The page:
For a moment I thought: 1854-55?!! But no, that was the siege of Sevastopol.

  47. (…around Cologne, actually?)
    I associate these formations with the Ruhr area, a bit further North.

  48. polka … has nothing to do with Poles orginally!

    The origin of polka is disputed; it has at least been claimed to be associated with Poles since the earliest known reference, in a Czech museum’s journal in 1835, which said that variants of the Polish krakowiak were danced in Bohemia, and called “polka” in one city. (That’s according to the New Grove Dictionary of Music and Musicians (2001); here’s the primary source, in case anybody can read 19th-century Czech — online translators couldn’t manage it.) There was a huge fad for polka dancing that spread from Prague to Vienna and Paris, then London and then the US in the 1840s, associated with Romantic ideas of peasant life and sympathy for Polish refugees in the Great Emigration. The derivation from půlka ‘half’ was proposed by a Czech historian in the early 20th century, says Wikipedia.

    What I can say for sure is that the OED’s etymology is seriously messed up: see discussion at Wordorigins. They misdated a key quotation to 1837 (before the polka craze reached the English-speaking world) which is actually from 1846 (when the craze was in full swing), and instead of rechecking the date, invented strained explanations. They also say that the půlka origin is “now discredited”, with no explanation or source.

  49. I associate these formations with the Ruhr area, a bit further North.

    Blaumann and Flachmann were standard in Cologne when I spent much of my time consorting with the lower classes.

    Let me just remind folks again that your unfamiliarity with certain words can be simply due to their not being used in the circles you move in, and in what you read. Or hear say in the internet etc pp.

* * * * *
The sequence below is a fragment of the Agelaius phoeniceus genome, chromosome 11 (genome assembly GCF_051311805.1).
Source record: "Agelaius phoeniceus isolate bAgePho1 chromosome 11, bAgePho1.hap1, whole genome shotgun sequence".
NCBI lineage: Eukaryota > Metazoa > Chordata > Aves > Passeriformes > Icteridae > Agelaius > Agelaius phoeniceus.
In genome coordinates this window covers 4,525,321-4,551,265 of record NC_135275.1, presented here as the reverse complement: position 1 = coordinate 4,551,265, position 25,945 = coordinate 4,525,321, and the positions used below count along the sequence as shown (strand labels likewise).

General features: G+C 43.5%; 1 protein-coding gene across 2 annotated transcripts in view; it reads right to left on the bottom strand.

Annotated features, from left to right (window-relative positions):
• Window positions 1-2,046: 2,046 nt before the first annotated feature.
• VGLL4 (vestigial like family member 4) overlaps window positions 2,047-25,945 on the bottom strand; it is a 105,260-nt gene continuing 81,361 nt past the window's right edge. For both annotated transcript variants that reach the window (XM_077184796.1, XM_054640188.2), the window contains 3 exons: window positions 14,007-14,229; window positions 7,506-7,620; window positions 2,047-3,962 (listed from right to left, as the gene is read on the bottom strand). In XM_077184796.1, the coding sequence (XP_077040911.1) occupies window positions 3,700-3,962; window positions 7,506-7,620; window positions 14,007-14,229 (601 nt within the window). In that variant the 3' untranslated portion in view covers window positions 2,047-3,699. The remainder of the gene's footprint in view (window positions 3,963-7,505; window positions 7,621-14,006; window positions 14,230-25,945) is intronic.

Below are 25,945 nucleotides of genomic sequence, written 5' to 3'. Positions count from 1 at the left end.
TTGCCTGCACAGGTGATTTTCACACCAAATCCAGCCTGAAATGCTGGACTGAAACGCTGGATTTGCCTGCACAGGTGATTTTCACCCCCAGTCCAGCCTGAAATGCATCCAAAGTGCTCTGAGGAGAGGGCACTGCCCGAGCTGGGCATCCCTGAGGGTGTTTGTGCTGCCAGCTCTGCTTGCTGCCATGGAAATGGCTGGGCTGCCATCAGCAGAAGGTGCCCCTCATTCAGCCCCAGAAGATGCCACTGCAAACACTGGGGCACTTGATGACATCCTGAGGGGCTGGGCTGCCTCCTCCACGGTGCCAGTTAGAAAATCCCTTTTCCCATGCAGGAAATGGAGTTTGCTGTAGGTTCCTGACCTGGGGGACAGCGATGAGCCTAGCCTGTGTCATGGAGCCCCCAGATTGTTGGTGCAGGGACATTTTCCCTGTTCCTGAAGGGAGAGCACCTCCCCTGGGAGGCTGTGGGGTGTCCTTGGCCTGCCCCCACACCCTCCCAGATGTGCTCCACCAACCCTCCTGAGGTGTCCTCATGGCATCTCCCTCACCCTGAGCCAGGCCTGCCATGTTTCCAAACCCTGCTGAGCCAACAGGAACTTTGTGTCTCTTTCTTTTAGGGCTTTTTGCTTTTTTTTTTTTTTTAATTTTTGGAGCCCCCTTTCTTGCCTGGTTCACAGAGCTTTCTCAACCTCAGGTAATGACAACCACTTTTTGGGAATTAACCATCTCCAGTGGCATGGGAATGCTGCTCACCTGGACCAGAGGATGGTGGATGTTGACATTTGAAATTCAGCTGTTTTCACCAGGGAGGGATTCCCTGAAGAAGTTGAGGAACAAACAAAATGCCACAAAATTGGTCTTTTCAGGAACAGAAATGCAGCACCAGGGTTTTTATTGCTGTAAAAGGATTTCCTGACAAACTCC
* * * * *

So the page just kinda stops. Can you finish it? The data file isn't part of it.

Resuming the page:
50. @DM, ktschwarz, oops!

    It looked as if there is documented history, but I was not sure, and when I typed that, I paused. But then I hoped someone will correct me.
    Then after DM’s comment I stopped again: “no one is correcting me, but what if it is bullshit?”

    With respect to Russian though, both shapka and polka are borrowings.
    @DM, yes, must be French. MHG because I assume the contact with German speakers was more direct.

    @Dmitry, not only “recent years”.
    electrichka (electric train)
    marshrutka (“[Marsch]route taxi”)
    linejka (linija “line”, linejnyj “linear” 1. a ruler/straightedge 2. gatherings for students in Soviet schools where pupils stand in military formation forming a line… I don’t rememeber if it was accompanied with brain fucking or zombirovanie. Perhaps they just hypnotised us? 3. Lineage, the video-game 4…..5…. 6…..7….)
    planyorka (like linejka-2, just in business. All right, I’m kidding, meetings)
    tekuchka (tekuchij “fluid” – tendency of employes to quit the job)
    zhvachka (chewing (zhevatel’naya) gum)

    etc., etc. etc., from different periods within a couple of centuries.

  51. David Marjanović says

    in case anybody can read 19th-century Czech — online translators couldn’t manage it

    That’s because of the spelling system that I only learned about a few days ago: g is modern j, j is modern í (it’s a literally long i…), and of course w is modern v.

  52. @Stu: Yes, these words have become unremarkable words in German and most people I know would use them or at least know what they mean. I may not have expressed that well, but I associate the creation of such words in -mann for everyday objects with the Ruhr area. One more that comes to mind is Pittermann / Pittermännche for a metal container in which you can warm food by putting the container in hot water. (But I may be wrong here as well.)

  53. David Marjanović says

    Oh, sorry, Blaumann & Flachmann are the two that came to mind precisely because they’ve escaped: they’re much more widely distributed now, arguably standard. (Indeed, the Wikipedia article for Flachmann is how I found out it’s called “hip flask” in English.) In whatever place it is that they come from, there are lots more words like that, I just don’t know any.

    Pittermann was an Austrian politician in the 1960s. He tried to get elected on Jedermann für Pittermann, which was promptly turned into a Schüttelreim: Jedermann für Pittermann ist bitter dann für jedermann

    …which reminds me that jedermann “everyone” has passed out of active usage in the last few decades, though one of the substitutes is the still masculine jeder.